There's a figure I've heard quoted (unfortunately I don't know the source so I can't cite you chapter and verse on it) to the effect that the typical dead-tree book has, over its life cycle, an average of four readers. Moreover, sell-through in paper is around 50-60%; that is, for every book sold to a customer, 0.8 to 1.0 other books end up being returned or pulped. So the real figure is more like ten readers per book actually printed by the publisher.This is very true, and very old. Anybody who had come within fifty miles of the old game and software piracy "scene" (which is really the grandfather of everything done today) will be familiar with this mindset. The ONLY metric for how l33t you were was the sheer volume of 0-day (up-to-the minute content) that you hosted and/or uploaded. The quality didn't matter, and the content itself barely mattered. What mattered was the number of files and/or bytes that you pushed. When MP3 became big, back during the pre-Napster Internet, it was the same way for music. It's still pretty much the same way now.
Think about that. Today, publishers try like crazy to tie ebooks to a single reader via DRM, in their misplaced zeal to reduce profit leakage; but for the economic hit from piracy to equal the economic hit from libraries and second-hand bookstores and friends lending friends books, the unlicensed distribution channels would have to be shifting nine ebooks for every one that is sold commercially.
And you know what? I don't think most of the ebook sharing subculture is even about reading the books in the first place — it's about collecting, and participating in a gift sub-culture where your kudos is governed by how much stuff you can give away. Yes, this probably sounds alien to a lot of you. All I can say is, you haven't spent enough time monitoring alt.binaries.e-books.flood and the other pirate ebook distribution channels. There are folks there who, of a weekend, post more books than I could read in a lifetimes. Random, eclectic, nonsensical collections of books, some of which are hopelessly corrupted and most of which are poorly proof-read. These folks are not reading what they put out. They're not putting it out with helping other people read the stuff as a primary goal, either. There's another dynamic at work, and no scheme to stop or reduce ebook piracy stands a chance of working until we understand why it's happening.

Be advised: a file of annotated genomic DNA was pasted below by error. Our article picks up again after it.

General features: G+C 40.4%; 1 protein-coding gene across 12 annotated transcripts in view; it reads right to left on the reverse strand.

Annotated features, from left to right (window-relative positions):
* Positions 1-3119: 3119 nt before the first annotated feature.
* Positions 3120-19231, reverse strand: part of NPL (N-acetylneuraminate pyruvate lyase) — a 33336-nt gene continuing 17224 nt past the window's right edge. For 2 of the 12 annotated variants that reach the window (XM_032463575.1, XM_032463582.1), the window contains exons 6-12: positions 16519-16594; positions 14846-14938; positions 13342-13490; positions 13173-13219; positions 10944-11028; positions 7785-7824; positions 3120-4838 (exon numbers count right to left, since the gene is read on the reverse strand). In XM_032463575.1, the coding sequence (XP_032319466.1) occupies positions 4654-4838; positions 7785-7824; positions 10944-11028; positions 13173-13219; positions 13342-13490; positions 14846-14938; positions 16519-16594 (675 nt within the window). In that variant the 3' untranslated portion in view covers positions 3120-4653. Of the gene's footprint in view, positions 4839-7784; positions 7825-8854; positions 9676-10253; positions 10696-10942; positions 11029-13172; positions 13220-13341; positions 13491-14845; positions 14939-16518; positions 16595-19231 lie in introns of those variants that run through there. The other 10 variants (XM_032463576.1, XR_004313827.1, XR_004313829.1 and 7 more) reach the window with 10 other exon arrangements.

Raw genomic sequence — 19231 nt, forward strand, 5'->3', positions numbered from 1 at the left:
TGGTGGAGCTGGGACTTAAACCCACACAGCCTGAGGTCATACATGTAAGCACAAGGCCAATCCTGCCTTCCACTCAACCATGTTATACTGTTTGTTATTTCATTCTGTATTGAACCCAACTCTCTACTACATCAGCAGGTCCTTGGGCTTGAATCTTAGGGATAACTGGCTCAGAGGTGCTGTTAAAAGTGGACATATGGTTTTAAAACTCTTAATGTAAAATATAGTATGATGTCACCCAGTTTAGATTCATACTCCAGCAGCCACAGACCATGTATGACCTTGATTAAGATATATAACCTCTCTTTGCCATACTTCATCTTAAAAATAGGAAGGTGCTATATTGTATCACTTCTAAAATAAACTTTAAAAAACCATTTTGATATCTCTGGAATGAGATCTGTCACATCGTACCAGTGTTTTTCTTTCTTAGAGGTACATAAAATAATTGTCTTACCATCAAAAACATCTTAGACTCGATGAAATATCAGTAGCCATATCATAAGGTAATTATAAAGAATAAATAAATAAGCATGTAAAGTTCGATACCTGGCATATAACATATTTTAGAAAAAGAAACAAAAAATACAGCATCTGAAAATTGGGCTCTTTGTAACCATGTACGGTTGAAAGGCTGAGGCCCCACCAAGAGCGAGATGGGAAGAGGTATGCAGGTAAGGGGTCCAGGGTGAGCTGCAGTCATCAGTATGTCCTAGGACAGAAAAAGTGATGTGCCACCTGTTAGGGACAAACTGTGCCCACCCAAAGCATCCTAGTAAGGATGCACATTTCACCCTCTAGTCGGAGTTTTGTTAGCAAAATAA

Charlie's right- trying to use these guys' enormous stockpiles of unused material as any sort of metric of lost sales is pointless and deceptive. The two really have nothing to do with one another- it's like looking at a warehouse of unsold books and pretending that they've actually been sold to somebody. I'm not sure what a good metric is for the effects of piracy, but that ain't it.
Charlie's also right about the problem of libraries and used booksales. I think he missed an opportunity, though, in looking at other media and how they approach these issues. Libraries tend not to have anywhere near as many movies and television shows as they do books, for example, and while one could sneer about quality issues, a really good show can still be a more worthy addition than a crappy book, but you're more likely to see the latter than the former. That's partially because (I believe) movie sellers and rental outlets don't want to see books in the library, but also because the culture of lending that surrounds books has never caught on with other media.